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How do I remove random items from a dictionary in Python?

I have to remove a specified number of items from a dictionary and so I tried to use dict.popitem which I thought was random, but it is seems it is not.

As the docs say:

Remove and return an arbitrary (key, value) pair from the dictionary.

For my problem, suppose I have a dictionary like (an example):

>>> d = dict(zip((string.ascii_lowercase), range(1, 10)))
>>> d
{'a': 1, 'c': 3, 'b': 2, 'e': 5, 'd': 4, 'g': 7, 'f': 6, 'i': 9, 'h': 8}

Now I need to remove some items from it (the count is specified by the user).

So I wrote this:

>>> for _ in range(4):          # assume 4 items have to removed
...     d.popitem()
('a', 1)
('c', 3)
('b', 2)
('e', 5)

But the problem with this code is, every time the script is run, popitem() pops exactly the same items. You are free to test this, I have already tried it multiple times.

So my question is:

  • Why isn't popitem() working the way it should? Is removing arbitrary items not random?
  • How do I remove random items from a dictionary?
share|improve this question
Arbitrary != random. –  The Communist Duck Jan 26 '11 at 19:31
Then what is this arbitrary based on? –  user225312 Jan 26 '11 at 19:31
Propably on the internal ordering of the pairs (which is also reflected by the iteration order - which, again, is abritary but not random). Dicts are "unordered", but the order in which the items are stored internally is deterministic - if you take parameters into account you normally don't even think of: The hashes of keys, insertion order, collisions, number of total items... So creating the same dictionary in the same way again does indeed create the same internal ordering. –  delnan Jan 26 '11 at 19:34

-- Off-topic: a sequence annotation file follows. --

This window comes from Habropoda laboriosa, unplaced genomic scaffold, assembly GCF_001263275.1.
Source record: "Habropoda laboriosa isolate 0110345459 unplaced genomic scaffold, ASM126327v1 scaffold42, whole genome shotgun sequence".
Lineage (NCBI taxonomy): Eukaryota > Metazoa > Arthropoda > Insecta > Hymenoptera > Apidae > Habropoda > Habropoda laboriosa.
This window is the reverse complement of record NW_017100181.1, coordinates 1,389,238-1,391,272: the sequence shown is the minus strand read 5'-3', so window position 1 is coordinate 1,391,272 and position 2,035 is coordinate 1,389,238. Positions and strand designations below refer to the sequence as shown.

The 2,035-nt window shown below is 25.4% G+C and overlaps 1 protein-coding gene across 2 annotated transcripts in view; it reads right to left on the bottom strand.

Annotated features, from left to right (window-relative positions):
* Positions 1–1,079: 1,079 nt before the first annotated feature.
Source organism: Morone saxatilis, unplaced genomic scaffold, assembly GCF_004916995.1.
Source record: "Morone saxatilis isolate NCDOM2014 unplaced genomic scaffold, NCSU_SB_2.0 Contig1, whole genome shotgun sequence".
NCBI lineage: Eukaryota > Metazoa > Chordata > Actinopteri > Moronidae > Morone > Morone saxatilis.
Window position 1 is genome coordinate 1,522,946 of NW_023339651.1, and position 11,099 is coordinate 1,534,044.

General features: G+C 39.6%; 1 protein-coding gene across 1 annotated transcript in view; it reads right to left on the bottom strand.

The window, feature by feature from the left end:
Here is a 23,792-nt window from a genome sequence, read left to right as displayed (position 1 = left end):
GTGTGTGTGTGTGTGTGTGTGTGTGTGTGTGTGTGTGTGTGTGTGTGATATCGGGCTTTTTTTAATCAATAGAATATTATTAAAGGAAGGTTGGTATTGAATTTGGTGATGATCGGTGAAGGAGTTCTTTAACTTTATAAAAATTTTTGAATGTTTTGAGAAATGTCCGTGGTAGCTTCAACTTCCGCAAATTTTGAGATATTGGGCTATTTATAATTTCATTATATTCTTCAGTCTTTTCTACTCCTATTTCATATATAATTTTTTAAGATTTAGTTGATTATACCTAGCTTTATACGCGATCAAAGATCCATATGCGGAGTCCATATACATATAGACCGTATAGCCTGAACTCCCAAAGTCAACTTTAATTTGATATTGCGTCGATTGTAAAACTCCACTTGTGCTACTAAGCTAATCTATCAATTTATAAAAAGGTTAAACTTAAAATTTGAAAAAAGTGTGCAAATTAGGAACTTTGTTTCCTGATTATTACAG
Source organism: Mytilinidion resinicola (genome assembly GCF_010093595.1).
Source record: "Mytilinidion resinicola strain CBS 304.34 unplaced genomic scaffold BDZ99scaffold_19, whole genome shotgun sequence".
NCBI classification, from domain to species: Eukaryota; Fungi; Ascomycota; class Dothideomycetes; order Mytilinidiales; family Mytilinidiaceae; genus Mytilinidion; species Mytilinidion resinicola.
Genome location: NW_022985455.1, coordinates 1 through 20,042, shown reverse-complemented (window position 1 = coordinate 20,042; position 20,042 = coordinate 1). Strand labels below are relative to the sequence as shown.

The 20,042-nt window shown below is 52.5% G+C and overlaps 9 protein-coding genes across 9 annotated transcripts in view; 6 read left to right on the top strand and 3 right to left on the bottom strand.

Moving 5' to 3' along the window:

It must be arbitrary because a dictionary itself is organized arbitrarily. –  gary Jan 26 '11 at 19:34

6 Answers 6

up vote 11 down vote accepted

Is this what you're talking about?

import random
for i in range(4):
    some_dict.pop( random.choice(some_dict.keys()) )   
share|improve this answer
Pretty much, though I feel really stupid not to have thought of this :-) –  user225312 Jan 26 '11 at 19:40
It's called "perceptual narrowing". You narrowed your focus to understand everything about popitem even though it wasn't solving your problem. When things appear hard, you're probably doing it wrong. Stop. Look around. Get tea. Think of something simpler. –  S.Lott Jan 26 '11 at 19:44
Great point, however, I looked up "perceptual narrowing" and it seems to have something to do with how the brain develops during infancy. A little more Googling turned up "inattention blindness" and "cognitive tunneling". –  Patrick McElhaney Jan 26 '11 at 20:55
@S.Lott: the link to the article is dead. Can you find another source somewhere? Thanks! –  André Caron Sep 16 '14 at 13:19

Removing an "arbitrary" element means that the function can remove whatever item it likes. That doesn't mean that it has to be especially random about it.

For real randomness you should use the random module. For example:

import random
for key in random.sample(d.keys(), 4):
   del d[key]
share|improve this answer
I seem to get it now where I was in understanding this. –  user225312 Jan 26 '11 at 19:40

popitem() is arbitrary but not random. If you want to access a random element

import random
key = random.choice(d.keys())
val = d[key]
del d[key]
share|improve this answer
Darn! Beat me to it. Oh well, +1. –  Rafe Kettler Jan 26 '11 at 19:37
  • Why isn't popitem() working the way it should? Is removing arbitrary items not random?

Arbitrary does not mean the same thing as random. Arbitrary simply means that any of the items can be returned and nothing should be assumed about the order they are returned in.

  • How do I remove random items from a dictionary?

I do not claim this is the best or most efficient way, but one way is:

import random
share|improve this answer

For removing a specified number of items, I would use random.sample instead of making repeated calls to dict.keys and random.choice

for key in random.sample(d.keys(), n):
    del d[key] # or d.pop(key)
share|improve this answer
d = {'spam': 0,'url': 'http://www.python.org',  'title': 'Python Web Site'}
print d

try this one I was trying to achieve the same { arbitrarily any item from dictionary } but it always deleted url but when I changed it to

d = {'spam': 0,'arl': 'http://www.python.org',  'title': 'Python Web Site'}
print d

notice: 'u' of url changed to 'a'

title is deleted

I guess It deletes items from the list which are having highest ASCII value, \ just guessing

share|improve this answer

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